by almost 1,000 votes, has no
doubts that the split-party ad
ministration will be able to
"Britt and I have worked to
gether before. We're in a posi
tion now where we have to
work together if this is to be
the best administration the
University has ever had.
"We plan to send a bill " to
student legislature almost Im
mediately that will allow presi
dential and vice-presidential
candidates to run on a slate
ticket," he said. This would
make it impossible for the two
administrators to be from dif
ferent parties in future elec
"Britt is what I would clas
sify as basically a 'nice guy.
He has never been a political
individual," Dickson said. "Let's
face it this campus just likes
Dickson said that the Student
Party majority in legislature
seats this election is "just
great. I love it."
He wants to increase com
munication and cooperation be
tween the administrative and
legislative branches of student
government. "Several legisla
tors and I are going to work
during the summer to organize
all the student party platform
into sort of a 'package deal' to
present to legislature early next
"Things are less political in
September than they are right
now. We hope to stand a lot
better chance of getting our
Dickson says that he doesn't
intend to let measures spon
sored by the Spearman adminis
tration, such as campus radio,
fall victim to the party changeover.
"The Student Party has al
ways been interested in campus
radio. It was the first to intro
duce a bill concerning a cam
pus radio station. But we have
a lot of investigation to do be
fore we can put the issue before
the student body for a referen
Dickson is "extremely opti
misuc: oi tne coming year.
"Bob Spearman's shoes are
going to be big shoes to fill, he
said. "But my staff and I are
determined to make this a good
year for Carolina Student Gov
ernment," he said.
fO TT 6Tl TN TkTO
Kites Rained Out
Chapel Hill's unpredictable and unsettled weather
has again forced a postponement in the DTH Kite t
The new baseball field, scheduled site of the I
event, has been inundated by rains this week and is J
in poor condition. Hugh Stevens, DTH Co-Editor,!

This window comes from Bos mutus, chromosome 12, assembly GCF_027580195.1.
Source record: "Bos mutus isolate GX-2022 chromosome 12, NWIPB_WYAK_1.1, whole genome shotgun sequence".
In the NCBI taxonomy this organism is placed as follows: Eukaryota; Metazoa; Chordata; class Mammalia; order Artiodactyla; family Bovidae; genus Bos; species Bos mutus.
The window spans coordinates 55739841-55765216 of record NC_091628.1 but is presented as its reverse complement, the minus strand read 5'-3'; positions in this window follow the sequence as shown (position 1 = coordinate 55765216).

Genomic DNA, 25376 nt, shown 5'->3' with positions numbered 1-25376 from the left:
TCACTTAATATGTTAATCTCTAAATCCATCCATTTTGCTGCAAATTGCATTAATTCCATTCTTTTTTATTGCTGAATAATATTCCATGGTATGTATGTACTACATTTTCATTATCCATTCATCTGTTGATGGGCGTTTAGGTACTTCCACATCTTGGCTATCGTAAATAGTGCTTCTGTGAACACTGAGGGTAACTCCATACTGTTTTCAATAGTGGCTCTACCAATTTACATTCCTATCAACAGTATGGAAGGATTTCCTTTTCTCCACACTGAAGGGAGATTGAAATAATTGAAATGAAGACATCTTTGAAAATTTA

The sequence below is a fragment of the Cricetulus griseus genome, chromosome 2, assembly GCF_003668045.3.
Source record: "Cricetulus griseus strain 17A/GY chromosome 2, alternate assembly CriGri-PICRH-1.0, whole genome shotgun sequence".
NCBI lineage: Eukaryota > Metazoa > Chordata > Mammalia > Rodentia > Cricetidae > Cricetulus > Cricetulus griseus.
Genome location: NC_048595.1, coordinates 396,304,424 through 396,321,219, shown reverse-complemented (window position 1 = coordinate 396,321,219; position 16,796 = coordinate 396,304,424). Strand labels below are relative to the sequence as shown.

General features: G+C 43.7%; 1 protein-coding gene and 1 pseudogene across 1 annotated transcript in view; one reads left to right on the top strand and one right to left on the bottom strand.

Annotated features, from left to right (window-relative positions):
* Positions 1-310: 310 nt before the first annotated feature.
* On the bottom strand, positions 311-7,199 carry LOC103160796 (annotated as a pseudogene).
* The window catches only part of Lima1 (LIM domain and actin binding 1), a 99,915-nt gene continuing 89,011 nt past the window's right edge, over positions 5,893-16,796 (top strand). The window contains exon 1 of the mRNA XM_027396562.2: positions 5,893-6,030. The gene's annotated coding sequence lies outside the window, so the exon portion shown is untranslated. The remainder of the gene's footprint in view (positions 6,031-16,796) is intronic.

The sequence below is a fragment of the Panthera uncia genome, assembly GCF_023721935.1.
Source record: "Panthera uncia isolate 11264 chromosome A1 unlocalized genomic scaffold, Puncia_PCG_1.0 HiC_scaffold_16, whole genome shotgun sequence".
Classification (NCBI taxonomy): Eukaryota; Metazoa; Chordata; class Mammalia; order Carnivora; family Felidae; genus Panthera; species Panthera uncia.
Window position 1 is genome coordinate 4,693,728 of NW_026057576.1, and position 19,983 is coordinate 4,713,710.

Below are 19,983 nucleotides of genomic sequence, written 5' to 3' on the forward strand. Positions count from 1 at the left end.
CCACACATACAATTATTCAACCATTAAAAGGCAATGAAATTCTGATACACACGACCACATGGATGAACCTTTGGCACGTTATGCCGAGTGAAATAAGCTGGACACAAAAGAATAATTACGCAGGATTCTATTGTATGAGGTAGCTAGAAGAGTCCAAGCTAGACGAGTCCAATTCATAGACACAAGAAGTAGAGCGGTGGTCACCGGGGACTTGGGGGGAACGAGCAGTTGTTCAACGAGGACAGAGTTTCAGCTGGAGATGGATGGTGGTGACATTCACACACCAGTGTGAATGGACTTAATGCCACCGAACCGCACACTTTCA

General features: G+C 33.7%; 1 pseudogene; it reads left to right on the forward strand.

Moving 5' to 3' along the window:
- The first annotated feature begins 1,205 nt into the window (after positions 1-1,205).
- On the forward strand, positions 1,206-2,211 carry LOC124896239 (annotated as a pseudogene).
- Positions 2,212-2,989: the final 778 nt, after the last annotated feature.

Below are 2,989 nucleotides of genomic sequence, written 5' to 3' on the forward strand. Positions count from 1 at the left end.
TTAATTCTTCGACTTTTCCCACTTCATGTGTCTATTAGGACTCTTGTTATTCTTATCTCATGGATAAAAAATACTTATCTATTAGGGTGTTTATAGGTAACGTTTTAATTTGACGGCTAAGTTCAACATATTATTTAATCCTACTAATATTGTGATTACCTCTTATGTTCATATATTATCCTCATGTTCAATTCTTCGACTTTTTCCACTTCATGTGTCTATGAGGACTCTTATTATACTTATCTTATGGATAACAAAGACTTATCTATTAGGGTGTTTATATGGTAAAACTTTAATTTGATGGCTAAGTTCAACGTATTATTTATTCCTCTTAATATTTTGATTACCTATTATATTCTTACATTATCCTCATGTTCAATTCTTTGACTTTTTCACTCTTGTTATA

said yesterday "holding the contest there this week-
end would cause heavy damage to the field and much I
discomfort for participants."
Stevens said the contest has been rescheduled
for Sunday, April -25.
"We regret this long delay very much," he said,
"but conditions beyond our control make it impos
sible to hold the event next weekend. We know that
many students and Chapel Hill residents have pre
pared kites, and we certainly do not want to cancel
the event altogether." - -
Anyone interested in entering the contest should
watch the DTH after spring holidays for further in
formation. Stevens offered his -thanks to the mer
chants who are cooperating in the contest, and urged
all kite flyers to "get in plenty of practice so they
will be ready to go after the holidays," ;
-... No Kites
For Film Critic Crowther:
250 Movies A Year --Whew!
By ANDY MYERS v
Bosley Crowther, critic and
Motion Picture Editor of the
New York Times, will speak
Thursday on contemporary
trends In movies during the
Fine Arts Festival.
"Unfortunately only about
one out of every five motion
pictures is worth seeing," Mr.
He should know since 1940
he has sat through some 6,250
movies, a rate of 250 a year.
During these years Crowther
has been persistent in a cru
sade to elevate the tastes of the
movie-going public, and urging
movie-makers to do the same.
He says the trend toward bet
ter films is already evident, and
he gives part of the credit to
competition with television.
People used to go to the movies
to kill time, but today unless
the show is worthwhile they
prefer to stay at home and
watch TV re-runs.
; Crowther's talk will be on
;the third day of the festival, at:
4 p.m. in Memorial Hall. Later
that night he will attend a panel
discussion at 9:30 in Carroll
after a ' showing of the experi
mental film "The Playground."
Producer-director of the film,
Richard Hilliard, will also be
on the panel. The film will be
shown at 7:30 p.m. in CarrolL
A native of Winston-Salem,
Crowther began his journalistic
career at Princeton, where he
edited the Daily Princetonian.
In . his senior year he won the
New York Times Intercollegiate
Current Events contest "for
knowledge of the news." He
took a trip to Europe with the
The New York Times offered
him a job in 1928 when he
graduated with honors. For the
next four years he covered the
police beat and human interest
Among these were the bloody
murder of "Mad Dog" Vincent
UNC Asks Extra $1 7 Million
RALEIGH (AP) Consolidated University of
North Carolina officials painted a grim picture of